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National Restaurant Association - Is it time to raise your prices?

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Is it time to raise your prices?

Making sure the price is right for each menu item is no game – it takes lots of work. Before adjusting your prices, consider the following eight factors:

1. Food costs. “You’ve got to know your costs before setting a price,” says restaurant consultant Linda Lipsky of Broomall, Pennsylvania. She recommends that food costs run about 33 percent of menu prices, on average. This can differ per operation, with fine dining restaurants typically posting higher food-cost percentages and casual pizzerias running lower percentages. The percentages also vary widely from item to item. “A soup could cost as little as 18 cents per serving to make, but you’re not going to sell it for 54 cents,” Lipsky says. Soups, appetizers, desserts and alcohol tend to have lower cost percentages than entrees, she notes. Consider your sales mix when pricing items.   

2. Margins. Food-cost percentages are only part of the equation. “The biggest mistake I see operators make is that they rely too much on food-cost percentages and not enough on food-cost margins,” says Dennis Lombardi, executive vice president of foodservice strategies for WD Partners in Dublin, Ohio. Take an expensive item, such as lobster. If operators base their menu prices strictly on food-cost percentages, they might price the lobster too high to sell. If they determine they want, say, a $9 margin on entrees, they can price the lobster to sell with a profit. 

3. Additional costs. Don’t forget to factor in your labor costs. The cost of baking and decorating a chocolate cake in-house, rather than buying it premade, is more than just the price of the ingredients. Include the price of any giveaways, such as bread and olive oil, and the cost of food waste and spoilage.

4. Volatility. Food costs can change at a moment’s notice, based on anything from world politics to weather conditions. While large chains might sign contracts that lock in prices, smaller restaurants usually don’t have that option, Lombardi says. “Give yourself a cushion for volatile items,” he notes. Limit items, particularly those with volatile ingredients, to specials or seasonal dishes, he advises. Lipsky recommends printing your menu in-house, so you can easily reprint it if your costs suddenly soar. “If your menu looks the same, your guests probably won’t notice the price change,” she says.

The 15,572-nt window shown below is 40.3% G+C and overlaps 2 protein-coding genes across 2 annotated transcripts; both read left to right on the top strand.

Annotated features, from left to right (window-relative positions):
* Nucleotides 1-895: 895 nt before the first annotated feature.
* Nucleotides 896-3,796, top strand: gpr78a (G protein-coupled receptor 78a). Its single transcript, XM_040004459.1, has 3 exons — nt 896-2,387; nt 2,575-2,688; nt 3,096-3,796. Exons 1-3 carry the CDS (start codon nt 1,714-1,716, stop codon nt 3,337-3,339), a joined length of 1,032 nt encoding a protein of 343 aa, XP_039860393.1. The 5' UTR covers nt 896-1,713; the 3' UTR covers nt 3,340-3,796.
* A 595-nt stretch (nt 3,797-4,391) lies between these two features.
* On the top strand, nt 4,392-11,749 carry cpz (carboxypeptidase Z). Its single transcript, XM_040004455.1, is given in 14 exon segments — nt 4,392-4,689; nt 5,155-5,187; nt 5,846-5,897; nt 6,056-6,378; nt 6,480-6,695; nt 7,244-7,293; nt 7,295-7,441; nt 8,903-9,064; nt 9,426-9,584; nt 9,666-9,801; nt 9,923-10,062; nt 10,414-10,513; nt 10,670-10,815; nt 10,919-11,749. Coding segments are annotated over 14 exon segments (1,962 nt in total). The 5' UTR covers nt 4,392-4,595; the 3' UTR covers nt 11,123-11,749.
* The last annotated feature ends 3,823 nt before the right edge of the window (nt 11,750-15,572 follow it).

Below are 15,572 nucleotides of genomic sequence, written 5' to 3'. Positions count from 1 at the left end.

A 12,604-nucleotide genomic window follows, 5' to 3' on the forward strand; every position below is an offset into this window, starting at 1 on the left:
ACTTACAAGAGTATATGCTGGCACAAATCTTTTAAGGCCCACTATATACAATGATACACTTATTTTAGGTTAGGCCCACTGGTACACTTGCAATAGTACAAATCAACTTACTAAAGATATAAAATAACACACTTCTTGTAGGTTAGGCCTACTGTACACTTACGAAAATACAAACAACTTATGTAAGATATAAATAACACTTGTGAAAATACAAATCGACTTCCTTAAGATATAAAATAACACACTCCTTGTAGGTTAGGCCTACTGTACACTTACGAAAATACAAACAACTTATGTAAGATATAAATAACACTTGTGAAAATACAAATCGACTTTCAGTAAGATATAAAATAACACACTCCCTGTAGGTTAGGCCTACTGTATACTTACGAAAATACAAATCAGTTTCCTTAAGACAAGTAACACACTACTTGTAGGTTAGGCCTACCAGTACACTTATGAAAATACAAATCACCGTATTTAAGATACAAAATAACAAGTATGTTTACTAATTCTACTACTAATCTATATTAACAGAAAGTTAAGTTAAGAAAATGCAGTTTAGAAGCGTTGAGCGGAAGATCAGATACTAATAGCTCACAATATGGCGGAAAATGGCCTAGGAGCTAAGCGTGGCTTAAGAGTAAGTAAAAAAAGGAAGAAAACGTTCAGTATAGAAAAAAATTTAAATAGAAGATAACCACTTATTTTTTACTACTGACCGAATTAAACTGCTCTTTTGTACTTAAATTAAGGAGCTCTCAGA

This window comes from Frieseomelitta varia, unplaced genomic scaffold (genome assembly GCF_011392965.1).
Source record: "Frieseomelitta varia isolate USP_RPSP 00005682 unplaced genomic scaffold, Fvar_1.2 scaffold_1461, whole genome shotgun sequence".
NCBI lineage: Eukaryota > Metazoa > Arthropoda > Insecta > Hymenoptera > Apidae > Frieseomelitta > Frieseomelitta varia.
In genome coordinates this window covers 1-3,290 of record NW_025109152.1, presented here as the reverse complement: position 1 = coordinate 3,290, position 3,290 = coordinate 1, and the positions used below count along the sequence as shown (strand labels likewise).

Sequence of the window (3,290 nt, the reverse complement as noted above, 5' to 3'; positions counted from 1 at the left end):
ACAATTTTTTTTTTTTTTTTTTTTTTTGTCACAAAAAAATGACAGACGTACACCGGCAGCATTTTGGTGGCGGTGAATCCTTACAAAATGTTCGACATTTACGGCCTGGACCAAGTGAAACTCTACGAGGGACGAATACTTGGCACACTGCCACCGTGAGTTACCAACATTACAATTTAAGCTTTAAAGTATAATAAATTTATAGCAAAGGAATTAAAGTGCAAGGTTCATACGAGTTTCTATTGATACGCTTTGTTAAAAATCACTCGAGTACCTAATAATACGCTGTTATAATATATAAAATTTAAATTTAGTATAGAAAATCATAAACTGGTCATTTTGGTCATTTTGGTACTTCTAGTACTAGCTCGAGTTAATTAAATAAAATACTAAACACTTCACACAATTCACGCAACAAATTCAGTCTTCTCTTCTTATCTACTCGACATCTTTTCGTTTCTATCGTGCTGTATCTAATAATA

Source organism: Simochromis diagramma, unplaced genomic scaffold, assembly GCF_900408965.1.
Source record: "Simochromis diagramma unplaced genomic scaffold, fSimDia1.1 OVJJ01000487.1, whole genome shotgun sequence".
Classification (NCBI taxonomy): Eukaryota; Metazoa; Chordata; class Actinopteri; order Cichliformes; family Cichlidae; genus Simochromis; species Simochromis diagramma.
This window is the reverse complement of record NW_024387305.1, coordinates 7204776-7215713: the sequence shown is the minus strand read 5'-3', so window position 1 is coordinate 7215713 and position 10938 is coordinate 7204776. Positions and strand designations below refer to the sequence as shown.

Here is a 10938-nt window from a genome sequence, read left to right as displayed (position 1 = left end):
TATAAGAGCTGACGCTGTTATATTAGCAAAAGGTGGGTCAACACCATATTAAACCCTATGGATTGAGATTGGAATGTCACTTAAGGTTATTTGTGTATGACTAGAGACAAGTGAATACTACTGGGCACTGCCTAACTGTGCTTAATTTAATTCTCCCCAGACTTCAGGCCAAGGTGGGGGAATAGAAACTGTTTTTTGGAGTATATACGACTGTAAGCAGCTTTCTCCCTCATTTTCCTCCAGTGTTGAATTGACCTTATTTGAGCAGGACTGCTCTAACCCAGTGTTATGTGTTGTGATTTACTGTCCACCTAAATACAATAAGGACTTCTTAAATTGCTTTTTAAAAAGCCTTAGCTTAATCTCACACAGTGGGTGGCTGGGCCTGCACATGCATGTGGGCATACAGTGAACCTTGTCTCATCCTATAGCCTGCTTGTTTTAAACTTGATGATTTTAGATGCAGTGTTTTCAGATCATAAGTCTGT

5. Competitors' prices. When was the last time you dined at a competing restaurant? If it’s been a while, you’re missing crucial information that can help you set your prices. Find out what your competition offers and their price points. Don’t look just at online menus, Lombardi urges. Go in person so you can see the portion sizes, the preparation, the presentation – all factors that impact the value perception. 

6. Menu mix. Lombardi recommends analyzing your menu composition by sorting the items into a matrix like the one below:

 

Low Margin

High Margin

High Volume

 

 

Low Volume

 

 

Using this format, you can spot places to adjust prices, push sales or drop items. For example, can you increase the margin on a high volume/low margin item without losing significant sales? Can you increase sales of a low volume/high margin item by placing it more predominantly on the menu or giving servers a sales incentive? Remember that different spots on the matrix play different roles in building your business. “You need a couple of  items that are priced low enough to avoid the ‘veto vote’ from those in a group who want to go out but don’t want to spend a lot,” Lombardi says.

7. Ingredient adjustments. Before raising a menu price, consider whether you can make the dish for less, Lipsky recommends. Can you select a less expensive vendor, substitute similar but more affordable ingredients or make the portion size smaller? If none of these are feasible, you might need to raise prices. “But that doesn’t mean you have to raise the prices on your whole menu,” Lipsky says.

8. Historical data. Review your menu prices at least twice a year, if not quarterly, Lombardi recommends. Be sure to examine previous price changes, and see how they affected your bottom line before enacting your next set of changes.

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